Sometimes, many times, God only gives the next step. It was clear to me God was asking me to take a step out to build a new level of supports in areas that I really needed it, to not forget or “throw away” my current friends and supports, but to recognize that my time at my current church was coming to a close, He wanted me to move on to the next place for me. Sometimes God wants you to move into something new and sometimes He wants you to get out of the way. Neither is better or more “right”. They are just different. Going to a place that is unhealthy or staying in a place that is unhealthy for you, for what God is doing in you, and for what He wants for you, can reap disastrous repercussions. When God moves, it’s best to move with Him. He doesn’t lead everyone on the same path or in the same way or to the same conclusions. I loved the people in my former church and it hurt to step into this new season.

“We are to develop our lives, abilities, feelings, thoughts, and behaviors. Our spiritual and emotional growth is God’s “interest” on his investment in us.” – Cloud & Townsend

Many people avoid making new, healthy decisions because they feel an obligation to individuals. I could avoid the guilty feelings of people who have been kind to me by ignoring the ways God was stirring in my soul. The idea is that because we have received something, we owe somehing. That was my guilt. The problem is non-existent debt. The love we receive or money or time-or anything which causes us to feel obligated- should be accepted as a gift. “Gift” implies no strings attached. The giver has no second thought that the present will provide a return. It was simply provided because someone loved someone and wanted to do something for him or her. Period.”

What do we owe those who are kind to us, who have genuinely cared for us? We owe them thanks. And from our grateful heart, we should go out and help others.” -Cloud & Townsend

I only had one step. I knew God wanted me to step out of my current church home and seek a new one. It was hard. Painful, often lonely and isolating. It was good. Healthy. Strengthening. Healing. I have such sweet assurance of this decision. I am so thankful of where I came from. I love my former church, the one I helped to start. I still see and pray for friends there regularly. My brothers and sisters are wound up in my heart. I wasn’t sure where I would be heading. It was the most painful and hardest step God has EVER asked of me. It wasn’t without some opposition and with much support from people I love.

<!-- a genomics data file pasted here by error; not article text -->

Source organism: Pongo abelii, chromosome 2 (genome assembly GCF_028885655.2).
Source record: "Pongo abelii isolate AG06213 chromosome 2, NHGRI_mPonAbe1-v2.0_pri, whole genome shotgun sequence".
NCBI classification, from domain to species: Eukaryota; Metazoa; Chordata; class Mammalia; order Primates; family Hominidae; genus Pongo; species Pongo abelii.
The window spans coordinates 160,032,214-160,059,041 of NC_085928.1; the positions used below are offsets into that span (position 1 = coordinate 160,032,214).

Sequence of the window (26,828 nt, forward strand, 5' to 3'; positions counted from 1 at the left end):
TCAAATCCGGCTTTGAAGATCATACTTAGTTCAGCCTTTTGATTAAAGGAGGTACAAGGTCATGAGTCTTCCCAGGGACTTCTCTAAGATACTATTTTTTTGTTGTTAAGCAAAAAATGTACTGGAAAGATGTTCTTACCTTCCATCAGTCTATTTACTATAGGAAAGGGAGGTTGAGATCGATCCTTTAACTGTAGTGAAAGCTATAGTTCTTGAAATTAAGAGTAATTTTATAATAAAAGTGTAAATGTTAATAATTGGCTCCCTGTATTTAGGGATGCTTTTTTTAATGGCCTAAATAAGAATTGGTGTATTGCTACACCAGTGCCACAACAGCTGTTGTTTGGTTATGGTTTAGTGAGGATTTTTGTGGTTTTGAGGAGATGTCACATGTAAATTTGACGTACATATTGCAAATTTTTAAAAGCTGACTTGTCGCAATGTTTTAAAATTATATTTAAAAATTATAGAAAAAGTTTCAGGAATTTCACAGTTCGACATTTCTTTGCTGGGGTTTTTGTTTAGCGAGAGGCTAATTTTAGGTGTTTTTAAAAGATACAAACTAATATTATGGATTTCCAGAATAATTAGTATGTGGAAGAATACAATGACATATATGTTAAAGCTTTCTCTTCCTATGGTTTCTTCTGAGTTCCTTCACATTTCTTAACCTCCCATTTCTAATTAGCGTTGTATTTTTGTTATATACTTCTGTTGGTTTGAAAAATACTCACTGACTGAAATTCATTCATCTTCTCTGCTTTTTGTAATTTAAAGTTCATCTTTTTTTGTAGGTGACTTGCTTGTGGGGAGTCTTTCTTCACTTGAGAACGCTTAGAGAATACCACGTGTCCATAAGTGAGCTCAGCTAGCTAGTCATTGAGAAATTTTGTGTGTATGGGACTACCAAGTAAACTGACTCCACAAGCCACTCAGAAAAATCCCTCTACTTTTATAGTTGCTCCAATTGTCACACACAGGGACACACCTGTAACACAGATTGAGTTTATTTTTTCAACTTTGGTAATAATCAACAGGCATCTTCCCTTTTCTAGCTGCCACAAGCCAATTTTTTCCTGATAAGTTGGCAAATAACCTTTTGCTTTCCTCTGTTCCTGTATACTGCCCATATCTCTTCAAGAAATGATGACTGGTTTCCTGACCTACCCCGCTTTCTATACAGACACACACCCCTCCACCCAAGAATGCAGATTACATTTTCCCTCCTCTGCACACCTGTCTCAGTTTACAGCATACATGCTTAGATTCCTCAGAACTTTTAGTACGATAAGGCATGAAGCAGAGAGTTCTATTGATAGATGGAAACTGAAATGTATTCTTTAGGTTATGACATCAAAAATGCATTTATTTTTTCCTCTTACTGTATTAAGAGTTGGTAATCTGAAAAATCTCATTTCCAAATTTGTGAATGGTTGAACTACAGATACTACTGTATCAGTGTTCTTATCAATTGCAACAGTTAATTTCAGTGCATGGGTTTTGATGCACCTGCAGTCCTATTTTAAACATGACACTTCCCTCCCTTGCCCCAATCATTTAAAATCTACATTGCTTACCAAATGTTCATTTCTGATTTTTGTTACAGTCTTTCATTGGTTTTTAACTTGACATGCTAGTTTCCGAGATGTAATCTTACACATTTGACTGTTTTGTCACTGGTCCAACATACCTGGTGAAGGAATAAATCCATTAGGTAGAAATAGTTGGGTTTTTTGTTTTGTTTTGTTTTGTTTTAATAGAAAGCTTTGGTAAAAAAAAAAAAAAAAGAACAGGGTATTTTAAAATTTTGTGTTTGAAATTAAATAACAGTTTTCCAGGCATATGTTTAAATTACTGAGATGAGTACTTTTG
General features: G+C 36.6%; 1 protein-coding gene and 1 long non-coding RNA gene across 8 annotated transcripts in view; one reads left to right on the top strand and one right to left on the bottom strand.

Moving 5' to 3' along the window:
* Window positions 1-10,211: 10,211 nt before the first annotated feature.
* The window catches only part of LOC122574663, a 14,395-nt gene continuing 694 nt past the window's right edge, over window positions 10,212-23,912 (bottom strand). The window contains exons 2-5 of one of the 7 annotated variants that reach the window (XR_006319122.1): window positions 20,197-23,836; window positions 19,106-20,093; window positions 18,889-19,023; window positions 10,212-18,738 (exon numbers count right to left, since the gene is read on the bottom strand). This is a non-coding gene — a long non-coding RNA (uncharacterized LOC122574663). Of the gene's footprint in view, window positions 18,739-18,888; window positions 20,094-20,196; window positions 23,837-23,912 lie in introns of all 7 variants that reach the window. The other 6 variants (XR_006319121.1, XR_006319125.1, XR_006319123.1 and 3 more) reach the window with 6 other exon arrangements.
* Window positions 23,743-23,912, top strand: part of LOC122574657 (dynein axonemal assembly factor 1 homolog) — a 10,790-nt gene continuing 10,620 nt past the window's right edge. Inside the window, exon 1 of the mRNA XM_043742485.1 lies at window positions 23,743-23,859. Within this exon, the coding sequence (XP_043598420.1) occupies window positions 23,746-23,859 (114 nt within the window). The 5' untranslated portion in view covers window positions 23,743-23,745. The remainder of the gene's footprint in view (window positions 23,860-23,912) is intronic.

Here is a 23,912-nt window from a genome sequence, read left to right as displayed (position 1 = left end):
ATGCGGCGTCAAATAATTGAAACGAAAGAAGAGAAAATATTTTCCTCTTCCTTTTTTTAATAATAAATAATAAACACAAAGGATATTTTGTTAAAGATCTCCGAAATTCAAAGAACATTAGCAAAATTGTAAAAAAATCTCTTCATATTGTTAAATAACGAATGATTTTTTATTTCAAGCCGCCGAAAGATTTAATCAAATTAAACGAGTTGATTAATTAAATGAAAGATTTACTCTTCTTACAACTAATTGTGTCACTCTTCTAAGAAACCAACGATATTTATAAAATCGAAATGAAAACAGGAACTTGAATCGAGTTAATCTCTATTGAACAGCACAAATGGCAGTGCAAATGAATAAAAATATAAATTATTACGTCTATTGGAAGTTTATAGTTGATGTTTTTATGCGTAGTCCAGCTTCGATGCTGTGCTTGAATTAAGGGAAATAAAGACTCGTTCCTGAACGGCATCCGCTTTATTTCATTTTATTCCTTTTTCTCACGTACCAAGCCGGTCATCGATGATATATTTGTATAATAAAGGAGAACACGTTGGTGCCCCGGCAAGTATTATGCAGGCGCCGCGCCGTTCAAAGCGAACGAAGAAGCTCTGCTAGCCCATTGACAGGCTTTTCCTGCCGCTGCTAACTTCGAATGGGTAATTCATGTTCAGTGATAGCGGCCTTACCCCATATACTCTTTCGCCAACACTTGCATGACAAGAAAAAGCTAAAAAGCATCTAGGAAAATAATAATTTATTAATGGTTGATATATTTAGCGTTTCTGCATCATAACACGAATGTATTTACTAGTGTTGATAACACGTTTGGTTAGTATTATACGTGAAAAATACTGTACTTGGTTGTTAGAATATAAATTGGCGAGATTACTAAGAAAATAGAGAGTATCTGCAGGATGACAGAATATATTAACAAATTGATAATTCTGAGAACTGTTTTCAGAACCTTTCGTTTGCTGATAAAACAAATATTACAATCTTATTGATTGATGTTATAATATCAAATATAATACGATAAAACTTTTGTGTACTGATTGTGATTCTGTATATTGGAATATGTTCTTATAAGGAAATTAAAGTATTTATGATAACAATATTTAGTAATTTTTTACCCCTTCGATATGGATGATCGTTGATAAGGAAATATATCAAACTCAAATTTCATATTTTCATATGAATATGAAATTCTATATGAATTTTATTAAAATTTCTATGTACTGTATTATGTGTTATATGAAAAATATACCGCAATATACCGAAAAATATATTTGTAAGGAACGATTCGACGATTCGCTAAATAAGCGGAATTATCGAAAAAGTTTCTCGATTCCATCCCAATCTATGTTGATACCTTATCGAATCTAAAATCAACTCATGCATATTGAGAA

And I thank God for the new church home I am settling into. I thank God that years ago He knew this would be a step I would need to make and that He was preparing me for it, even back then. I never would have imagined He’d ask me to let go of so much for the potential of a “better yes”. I would have refused if I knew. I would have tried to control everything. God knew what I needed when I only knew what I wanted.

I can help others through the gifts I’ve received from my former church. I am. I am giving gladly and not from obligation or guilt. I am so grateful for the way my former church cared for me. And I am looking forward to what God is doing in me in my new church home and the ways He will use the gifts of many in my life, in the lives of those around me. I am excited to give.

God prepared a new church home for me when I never knew I’d need it. I never would have even wanted it.

He has made it clear to you, mortal man, what is good and what the LORD is requiring from you— to act with justice, to treasure the LORD’s gracious love, and to walk humbly in the company of your God. -Micah 6:8

For this is what the high and exalted One says– he who lives forever, whose name is holy: “I live in a high and holy place, but also with the one who is contrite and lowly in spirit, to revive the spirit of the lowly and to revive the heart of the contrite. -Isaiah 57:15

For I desire mercy, not sacrifice, and acknowledgment of God rather than burnt offerings.-Hosea 6:6